Temple Society of Concord

The Temple Society of Concord, commonly referred to as Temple Concord, is a Reform Jewish congregation located at 910 Madison Street, Syracuse, in the U.S. state of New York. Established in 1839, it is the ninth-oldest still-active Jewish congregation in the United States. Temple Concord, a member of the Union for Reform Judaism, is the leading Reform synagogue in Central New York, and maintains the largest Jewish religious school in the region.[citation needed] Religious services are held every Friday night and Saturday morning, and on Jewish holidays. Religious school and adult education programs take place twice a week. Temple Concord is also the setting for a wide array of educational, cultural and social events the serve then entire Syracuse-area community.[citation needed]

Temple Society of Concord
Temple Society of Concord interior 2019 14.jpg
Interior of the synagogue's sanctuary
Temple Society of Concord is located in New York
Temple Society of Concord
Temple Society of Concord is located in the United States
Temple Society of Concord
Location910 Madison St., Syracuse, New York
Coordinates43°02′42″N 76°08′02″W / 43.04507°N 76.13386°W / 43.04507; -76.13386Coordinates: 43°02′42″N 76°08′02″W / 43.04507°N 76.13386°W / 43.04507; -76.13386
NRHP reference No.09000259
Added to NRHPApril 27, 2009

Early historyEdit

Temple Concord was founded in 1839 by German immigrants drawn to upstate New York by the new Erie Canal. The small group gathered in a back room of a local store for meetings and worship services. By 1841 they had moved to the second floor of a member's home on Mulberry Street, from where they hired their first religious leader (he was not formally trained or ordained as a rabbi). The group incorporated under the laws of the State of New York on February 24, 1942. and first took the name "Comrades of Peace" and shortly thereafter Keneseth Shalome, which they translated in formal English as Temple Society of Concord. Incorporation papers list Max Thalheimer, Samuel Bernheimer and Joseph Wiseman as trustees.[2]

Religious leaders and rabbisEdit

In its early years the congregation was served by many religious leaders. These men were referred to as "Reverends" and they served as cantors, teachers, Mohelim, and Schochetim. With the exception of Bernard Illowy, it is doubtful that any were formally trained or ordained as rabbis. Rabbi Adolph Guttman, who emigrated to America from Hohenems, Austria, was the first modern Reform rabbi, and he shaped the liturgy and organization for decades to come.[3]

Congregational Religious Leaders (1841–present)

  • Abraham Gunzenhauser (1841-1846)
  • Joseph Goodman
  • Jacob Levi
  • Bernard Illowy
  • Herman Berkenthal
  • Rev. Deutsch
  • Rev. Cohen
  • Rev. Burgheimer
  • Dr. Adolph Guttman (1883-1918)
  • Rabbi Benjamin Friedman (1919-1969)
  • Rabbi Theodore S. Levy (1970-1990)
  • Rabbi Sheldon Ezring (1990-2009)
  • Rabbi Daniel Fellman (2009–present)

Synagogue and related buildingsEdit

In 1851, the congregation erected its first purpose-built synagogue building at Harrison and Mulberry Streets. The cost was $10,000, a substantial sum at the time.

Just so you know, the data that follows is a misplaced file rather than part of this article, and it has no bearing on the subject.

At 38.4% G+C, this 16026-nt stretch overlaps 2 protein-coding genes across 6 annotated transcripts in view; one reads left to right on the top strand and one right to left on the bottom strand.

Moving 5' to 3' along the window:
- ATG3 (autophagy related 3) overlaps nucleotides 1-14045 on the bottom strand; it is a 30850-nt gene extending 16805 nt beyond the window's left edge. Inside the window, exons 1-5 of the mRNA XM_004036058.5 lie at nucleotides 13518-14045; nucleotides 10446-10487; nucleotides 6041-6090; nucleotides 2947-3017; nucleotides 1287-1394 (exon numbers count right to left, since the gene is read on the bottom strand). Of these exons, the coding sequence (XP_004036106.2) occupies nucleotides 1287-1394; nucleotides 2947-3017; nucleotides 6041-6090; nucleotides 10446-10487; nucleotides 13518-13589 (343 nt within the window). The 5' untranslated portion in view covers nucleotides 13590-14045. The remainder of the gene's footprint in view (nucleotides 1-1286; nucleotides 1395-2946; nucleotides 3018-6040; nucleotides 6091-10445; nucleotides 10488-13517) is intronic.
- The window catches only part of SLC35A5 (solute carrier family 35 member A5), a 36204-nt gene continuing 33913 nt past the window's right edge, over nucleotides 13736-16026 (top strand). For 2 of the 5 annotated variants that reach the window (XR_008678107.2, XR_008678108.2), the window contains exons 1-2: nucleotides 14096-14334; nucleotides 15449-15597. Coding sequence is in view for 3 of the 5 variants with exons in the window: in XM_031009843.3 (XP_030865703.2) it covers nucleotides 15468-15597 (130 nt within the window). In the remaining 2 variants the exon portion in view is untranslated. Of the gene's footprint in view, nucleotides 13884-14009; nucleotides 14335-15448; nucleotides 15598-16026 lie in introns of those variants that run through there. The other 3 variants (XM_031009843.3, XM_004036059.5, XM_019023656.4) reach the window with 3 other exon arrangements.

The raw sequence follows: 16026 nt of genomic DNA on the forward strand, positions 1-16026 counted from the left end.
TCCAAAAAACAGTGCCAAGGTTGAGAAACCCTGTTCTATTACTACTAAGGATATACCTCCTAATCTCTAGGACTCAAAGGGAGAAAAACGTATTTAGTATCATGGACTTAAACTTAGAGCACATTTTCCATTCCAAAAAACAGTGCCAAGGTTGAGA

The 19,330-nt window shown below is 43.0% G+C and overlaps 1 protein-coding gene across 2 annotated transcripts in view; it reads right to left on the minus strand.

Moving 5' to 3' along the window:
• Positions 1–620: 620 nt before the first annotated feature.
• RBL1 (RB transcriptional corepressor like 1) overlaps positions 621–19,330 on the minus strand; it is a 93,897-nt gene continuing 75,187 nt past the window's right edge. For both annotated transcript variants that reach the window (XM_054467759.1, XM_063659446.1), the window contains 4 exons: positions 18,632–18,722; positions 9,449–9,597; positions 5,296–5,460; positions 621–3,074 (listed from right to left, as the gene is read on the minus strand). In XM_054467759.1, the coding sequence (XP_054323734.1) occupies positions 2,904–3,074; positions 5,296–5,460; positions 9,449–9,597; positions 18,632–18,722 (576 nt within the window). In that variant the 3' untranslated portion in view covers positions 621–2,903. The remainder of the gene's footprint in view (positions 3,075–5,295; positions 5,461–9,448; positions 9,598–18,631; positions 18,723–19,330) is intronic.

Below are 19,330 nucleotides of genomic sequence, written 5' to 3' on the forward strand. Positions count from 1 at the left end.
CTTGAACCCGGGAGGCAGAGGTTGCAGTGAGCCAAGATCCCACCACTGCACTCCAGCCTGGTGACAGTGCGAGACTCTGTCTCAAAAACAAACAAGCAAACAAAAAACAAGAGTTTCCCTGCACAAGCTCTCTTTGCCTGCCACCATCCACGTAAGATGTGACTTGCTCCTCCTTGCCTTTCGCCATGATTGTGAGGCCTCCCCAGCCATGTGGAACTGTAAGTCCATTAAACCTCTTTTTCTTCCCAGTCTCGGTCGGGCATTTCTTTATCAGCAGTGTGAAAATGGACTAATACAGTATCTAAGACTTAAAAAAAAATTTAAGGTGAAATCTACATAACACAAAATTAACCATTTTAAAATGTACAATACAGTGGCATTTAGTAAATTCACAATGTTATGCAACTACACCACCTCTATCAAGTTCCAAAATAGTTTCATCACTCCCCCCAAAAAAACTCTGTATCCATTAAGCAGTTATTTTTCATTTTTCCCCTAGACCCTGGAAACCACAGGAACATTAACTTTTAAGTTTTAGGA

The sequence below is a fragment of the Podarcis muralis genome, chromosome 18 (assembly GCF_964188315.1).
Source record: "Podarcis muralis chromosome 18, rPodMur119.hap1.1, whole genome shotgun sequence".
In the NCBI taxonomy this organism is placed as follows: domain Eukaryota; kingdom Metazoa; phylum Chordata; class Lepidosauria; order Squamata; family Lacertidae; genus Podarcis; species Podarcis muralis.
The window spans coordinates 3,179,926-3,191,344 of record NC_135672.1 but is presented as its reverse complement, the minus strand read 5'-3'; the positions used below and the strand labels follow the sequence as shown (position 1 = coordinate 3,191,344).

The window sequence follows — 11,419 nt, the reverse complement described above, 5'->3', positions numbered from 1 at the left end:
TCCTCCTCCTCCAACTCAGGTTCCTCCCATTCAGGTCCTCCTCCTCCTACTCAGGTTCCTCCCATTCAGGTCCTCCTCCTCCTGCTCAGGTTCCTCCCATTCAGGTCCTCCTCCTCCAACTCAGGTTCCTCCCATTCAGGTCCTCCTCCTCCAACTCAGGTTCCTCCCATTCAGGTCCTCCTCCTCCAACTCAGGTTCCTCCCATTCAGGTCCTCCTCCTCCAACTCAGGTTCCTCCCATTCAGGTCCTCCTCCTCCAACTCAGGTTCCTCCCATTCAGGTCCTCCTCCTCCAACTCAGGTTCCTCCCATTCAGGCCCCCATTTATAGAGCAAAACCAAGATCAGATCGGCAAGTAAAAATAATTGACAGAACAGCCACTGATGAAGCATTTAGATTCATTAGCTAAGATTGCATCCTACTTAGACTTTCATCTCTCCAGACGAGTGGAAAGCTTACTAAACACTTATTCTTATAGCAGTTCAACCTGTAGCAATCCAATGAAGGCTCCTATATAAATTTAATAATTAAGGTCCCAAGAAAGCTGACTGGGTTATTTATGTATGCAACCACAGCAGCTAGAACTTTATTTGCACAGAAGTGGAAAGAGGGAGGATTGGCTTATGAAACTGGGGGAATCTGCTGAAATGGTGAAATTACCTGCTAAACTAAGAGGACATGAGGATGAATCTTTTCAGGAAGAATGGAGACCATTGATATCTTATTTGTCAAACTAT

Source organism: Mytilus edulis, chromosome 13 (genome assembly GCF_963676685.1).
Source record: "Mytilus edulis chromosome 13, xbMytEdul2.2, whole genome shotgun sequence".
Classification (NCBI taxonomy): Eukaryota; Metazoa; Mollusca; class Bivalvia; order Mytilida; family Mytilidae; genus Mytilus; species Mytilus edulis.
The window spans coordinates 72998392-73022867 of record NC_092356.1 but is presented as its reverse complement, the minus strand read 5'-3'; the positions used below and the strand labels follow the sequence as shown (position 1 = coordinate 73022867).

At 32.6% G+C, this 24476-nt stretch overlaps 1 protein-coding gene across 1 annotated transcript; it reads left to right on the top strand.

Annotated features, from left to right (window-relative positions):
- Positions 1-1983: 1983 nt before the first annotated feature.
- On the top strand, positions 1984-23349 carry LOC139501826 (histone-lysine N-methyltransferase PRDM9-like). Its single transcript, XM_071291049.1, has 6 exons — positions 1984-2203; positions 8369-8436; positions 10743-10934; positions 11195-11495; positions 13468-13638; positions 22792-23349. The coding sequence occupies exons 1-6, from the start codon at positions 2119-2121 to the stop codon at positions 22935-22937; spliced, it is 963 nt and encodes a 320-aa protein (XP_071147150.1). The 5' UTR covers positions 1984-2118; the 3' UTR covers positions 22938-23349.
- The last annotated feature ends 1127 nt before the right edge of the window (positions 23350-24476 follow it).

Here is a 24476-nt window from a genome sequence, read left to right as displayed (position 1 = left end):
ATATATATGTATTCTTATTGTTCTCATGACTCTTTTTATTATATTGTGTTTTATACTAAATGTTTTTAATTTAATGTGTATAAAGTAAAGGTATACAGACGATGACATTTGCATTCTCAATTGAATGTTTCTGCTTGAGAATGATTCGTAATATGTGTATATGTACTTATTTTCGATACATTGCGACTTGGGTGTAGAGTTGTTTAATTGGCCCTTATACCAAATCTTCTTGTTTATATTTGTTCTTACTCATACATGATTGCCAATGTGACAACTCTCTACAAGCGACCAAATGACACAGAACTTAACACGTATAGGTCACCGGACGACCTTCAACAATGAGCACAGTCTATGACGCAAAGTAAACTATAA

The present classical-style sanctuary at the corner of Madison Street and University Avenue, with an attached social hall, was designed by Syracuse-based architect Alfred Taylor and New York-based consulting architect Arnold W. Brunner.[4] The cornerstone was laid on September 19, 1910 [5] and the building was dedicated on September 23, 1911. It was built at a cost of $100,000.[1] The social hall was expanded and a classroom building added in the 1920s. The Hiram and Mabel Weisberg Religious School, designed by Edward C. Roock, was built on the east side of the complex and dedicated on February 12, 1961.[6]

The Benjamin M. Berinstein Memorial Chapel was built in 1997 inside the former 1920s education building. Allen Kosoff, a congregant, was the architect, and John Dobbs designed the stained glass windows.

The 1910-11 building was added to the National Register of Historic Places on April 27, 2009.[7] In July 2019, members of the congregation voted to sell the building for $9 million, to be converted into student housing.[8]

See alsoEdit


  1. ^ a b "A Brief History of Temple Concord". Temple Concord. n.d. Archived from the original on 2010-02-22. Retrieved 2010-01-08. CS1 maint: discouraged parameter (link)
  2. ^ B. G. Rudolph, From a Minyan to a Community: a History of the Jews of Syracuse. Syracuse: Syracuse, University Press, 1970, p. 1-3
  3. ^ Temple Society of Concord, Syracuse, New York, 1839-1964: Our First One Hundred Twenty-five Years (Syracuse, NY: 1964), p. 6
  4. ^ Samuel D. Gruber, "Arnold W. Brunner and the New Classical Synagogue in America" Jewish History 25.1 (2011):69-102.
  5. ^ The Post-Standard, Syracuse, N.Y., September 19, 1910
  6. ^ Temple Society of Concord, Syracuse, New York, 1839-1964: Our First One Hundred Twenty-five Years (Syracuse, NY: 1964), p. 7
  7. ^ National Register of Historic Places: Weekly List Actions
  8. ^ Moriarty, Rick (2019-07-28). "Central NY's oldest Jewish congregation votes to sell historic synagogue for student apartments". syracuse.com. Retrieved 2019-08-28.

External linksEdit